Have you recently heard the phrase, “follow the science?” Good theology and good science are never in conflict, but we must keep them in proper priority.
Foundational issues are those that define the “watersheds” for our lives and our cultures. Dr. Cleveland explains.
Boundary Stone is committed to keeping the extraordinary textbooks written by Clarence Carson in print and updating them to make them easier to use with today’s students.
These natural law principles are the foundation of all we do at Boundary Stone. Using curriculum designed from this foundation equips students for making many life decisions.
In the first chapter of Genesis we are instructed that all people are created in the image of God and have been given a mission to have dominion over the animals and subdue the earth (subdue is a translation of the Hebrew kabash, which means here to make the earth useful for human beings benefit and enjoyment). We know, of course, that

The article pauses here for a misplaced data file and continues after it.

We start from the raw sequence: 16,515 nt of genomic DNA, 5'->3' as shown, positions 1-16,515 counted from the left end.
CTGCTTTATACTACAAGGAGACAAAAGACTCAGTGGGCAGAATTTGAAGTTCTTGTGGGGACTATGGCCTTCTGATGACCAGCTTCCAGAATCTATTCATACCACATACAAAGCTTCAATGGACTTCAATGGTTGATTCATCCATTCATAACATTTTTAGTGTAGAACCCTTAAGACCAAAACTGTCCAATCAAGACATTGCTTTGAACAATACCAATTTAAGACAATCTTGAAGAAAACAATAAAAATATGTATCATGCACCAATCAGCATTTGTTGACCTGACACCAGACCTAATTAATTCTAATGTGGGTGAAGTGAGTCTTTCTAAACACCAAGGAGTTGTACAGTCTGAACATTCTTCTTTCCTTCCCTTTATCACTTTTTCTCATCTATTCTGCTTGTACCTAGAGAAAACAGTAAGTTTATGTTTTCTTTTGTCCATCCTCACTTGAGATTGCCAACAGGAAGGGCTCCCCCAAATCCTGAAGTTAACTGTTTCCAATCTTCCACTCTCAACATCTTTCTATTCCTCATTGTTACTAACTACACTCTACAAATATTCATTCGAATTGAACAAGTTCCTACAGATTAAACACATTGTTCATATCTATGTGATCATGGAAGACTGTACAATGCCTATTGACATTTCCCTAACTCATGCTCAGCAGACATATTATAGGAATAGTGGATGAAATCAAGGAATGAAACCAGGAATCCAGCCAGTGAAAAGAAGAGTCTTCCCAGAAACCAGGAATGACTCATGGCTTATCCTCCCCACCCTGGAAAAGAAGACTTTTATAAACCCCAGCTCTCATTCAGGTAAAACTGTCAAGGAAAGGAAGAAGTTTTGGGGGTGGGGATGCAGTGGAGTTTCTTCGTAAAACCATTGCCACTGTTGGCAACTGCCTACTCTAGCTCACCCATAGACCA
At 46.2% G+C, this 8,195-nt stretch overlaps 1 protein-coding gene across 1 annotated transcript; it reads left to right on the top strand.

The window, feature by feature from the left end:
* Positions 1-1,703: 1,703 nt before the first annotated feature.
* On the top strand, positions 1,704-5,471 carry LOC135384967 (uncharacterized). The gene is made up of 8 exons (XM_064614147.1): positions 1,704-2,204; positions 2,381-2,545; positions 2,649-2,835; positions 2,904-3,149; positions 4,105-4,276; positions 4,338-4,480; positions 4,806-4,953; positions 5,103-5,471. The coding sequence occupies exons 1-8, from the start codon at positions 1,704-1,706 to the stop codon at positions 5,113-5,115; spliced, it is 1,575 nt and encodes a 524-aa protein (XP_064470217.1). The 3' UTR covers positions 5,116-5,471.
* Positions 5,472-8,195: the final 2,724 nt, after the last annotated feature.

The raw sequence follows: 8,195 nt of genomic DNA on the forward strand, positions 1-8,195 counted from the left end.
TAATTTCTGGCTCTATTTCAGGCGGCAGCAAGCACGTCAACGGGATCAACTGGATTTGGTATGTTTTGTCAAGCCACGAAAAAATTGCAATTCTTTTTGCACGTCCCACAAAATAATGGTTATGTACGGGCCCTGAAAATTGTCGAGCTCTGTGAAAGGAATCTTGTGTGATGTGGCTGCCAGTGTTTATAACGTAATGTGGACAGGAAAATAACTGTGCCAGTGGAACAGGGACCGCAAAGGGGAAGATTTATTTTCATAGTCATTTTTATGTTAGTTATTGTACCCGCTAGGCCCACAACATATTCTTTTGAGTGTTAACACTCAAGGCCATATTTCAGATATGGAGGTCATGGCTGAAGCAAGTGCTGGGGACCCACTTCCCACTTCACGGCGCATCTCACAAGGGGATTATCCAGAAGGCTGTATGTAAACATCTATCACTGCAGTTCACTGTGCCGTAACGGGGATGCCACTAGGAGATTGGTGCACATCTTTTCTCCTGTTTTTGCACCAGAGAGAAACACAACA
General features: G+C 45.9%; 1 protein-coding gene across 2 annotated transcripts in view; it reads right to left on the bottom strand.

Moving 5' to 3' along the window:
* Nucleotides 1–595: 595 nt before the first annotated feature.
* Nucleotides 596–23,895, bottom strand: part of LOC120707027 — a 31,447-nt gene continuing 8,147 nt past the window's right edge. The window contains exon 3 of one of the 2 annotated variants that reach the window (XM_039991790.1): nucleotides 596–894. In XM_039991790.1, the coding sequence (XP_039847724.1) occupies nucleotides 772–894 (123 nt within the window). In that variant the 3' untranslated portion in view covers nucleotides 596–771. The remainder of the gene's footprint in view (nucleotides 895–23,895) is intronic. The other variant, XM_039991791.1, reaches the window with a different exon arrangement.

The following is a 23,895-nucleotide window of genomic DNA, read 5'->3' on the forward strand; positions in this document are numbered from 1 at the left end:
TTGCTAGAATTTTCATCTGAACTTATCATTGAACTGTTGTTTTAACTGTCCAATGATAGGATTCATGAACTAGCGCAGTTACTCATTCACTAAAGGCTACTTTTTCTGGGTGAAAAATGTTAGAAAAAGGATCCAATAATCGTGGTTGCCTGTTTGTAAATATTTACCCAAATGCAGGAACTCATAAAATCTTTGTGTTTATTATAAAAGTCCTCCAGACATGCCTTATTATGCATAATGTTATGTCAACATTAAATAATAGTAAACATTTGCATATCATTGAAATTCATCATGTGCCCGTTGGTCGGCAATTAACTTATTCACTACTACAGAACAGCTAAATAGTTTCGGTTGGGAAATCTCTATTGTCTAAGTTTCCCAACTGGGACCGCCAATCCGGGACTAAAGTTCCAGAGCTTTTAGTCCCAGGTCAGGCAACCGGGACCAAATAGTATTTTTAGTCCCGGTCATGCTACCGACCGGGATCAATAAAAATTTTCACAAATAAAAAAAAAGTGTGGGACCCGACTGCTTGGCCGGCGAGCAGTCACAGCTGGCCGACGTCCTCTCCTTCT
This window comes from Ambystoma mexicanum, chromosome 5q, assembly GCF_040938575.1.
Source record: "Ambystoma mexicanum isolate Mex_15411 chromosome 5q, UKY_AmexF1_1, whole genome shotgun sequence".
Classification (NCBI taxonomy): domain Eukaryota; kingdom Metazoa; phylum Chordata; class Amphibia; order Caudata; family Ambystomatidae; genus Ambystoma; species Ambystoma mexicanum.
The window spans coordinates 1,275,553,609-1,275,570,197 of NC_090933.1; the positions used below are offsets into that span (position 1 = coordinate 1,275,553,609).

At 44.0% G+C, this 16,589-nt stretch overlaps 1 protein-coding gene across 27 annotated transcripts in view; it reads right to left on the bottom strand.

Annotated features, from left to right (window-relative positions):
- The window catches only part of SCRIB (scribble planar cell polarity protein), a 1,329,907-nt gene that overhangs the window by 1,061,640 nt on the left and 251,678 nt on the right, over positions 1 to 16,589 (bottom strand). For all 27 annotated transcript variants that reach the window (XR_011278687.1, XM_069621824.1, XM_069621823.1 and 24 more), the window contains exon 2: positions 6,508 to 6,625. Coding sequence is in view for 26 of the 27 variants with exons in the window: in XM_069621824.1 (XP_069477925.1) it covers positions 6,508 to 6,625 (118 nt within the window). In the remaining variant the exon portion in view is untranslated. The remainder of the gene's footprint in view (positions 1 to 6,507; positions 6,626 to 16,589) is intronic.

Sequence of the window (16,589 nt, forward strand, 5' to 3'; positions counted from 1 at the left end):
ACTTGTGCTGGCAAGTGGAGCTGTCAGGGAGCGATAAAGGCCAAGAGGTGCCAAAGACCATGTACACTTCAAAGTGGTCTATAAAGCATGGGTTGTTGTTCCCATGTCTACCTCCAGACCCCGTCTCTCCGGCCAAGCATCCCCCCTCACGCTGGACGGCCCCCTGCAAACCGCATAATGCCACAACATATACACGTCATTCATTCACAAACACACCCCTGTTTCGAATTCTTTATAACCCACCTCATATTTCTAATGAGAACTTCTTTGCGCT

In Romans chapter twelve the Apostle Paul tells us not to be conformed to the pattern of this world, but to be transformed by the renewal of our minds. The question I would like to raise is, “What does this look like in practice?” At the core I think we can all agree that it means we should be students of God’s Word. That is, God is calling us to know His Word. However, I think the admonishment goes beyond this. Indeed, we must be able to apply the principles of Scripture to the various facets of daily life if we are to fully implement the command. In this regard, I’m afraid that we may well be falling far short of our duty.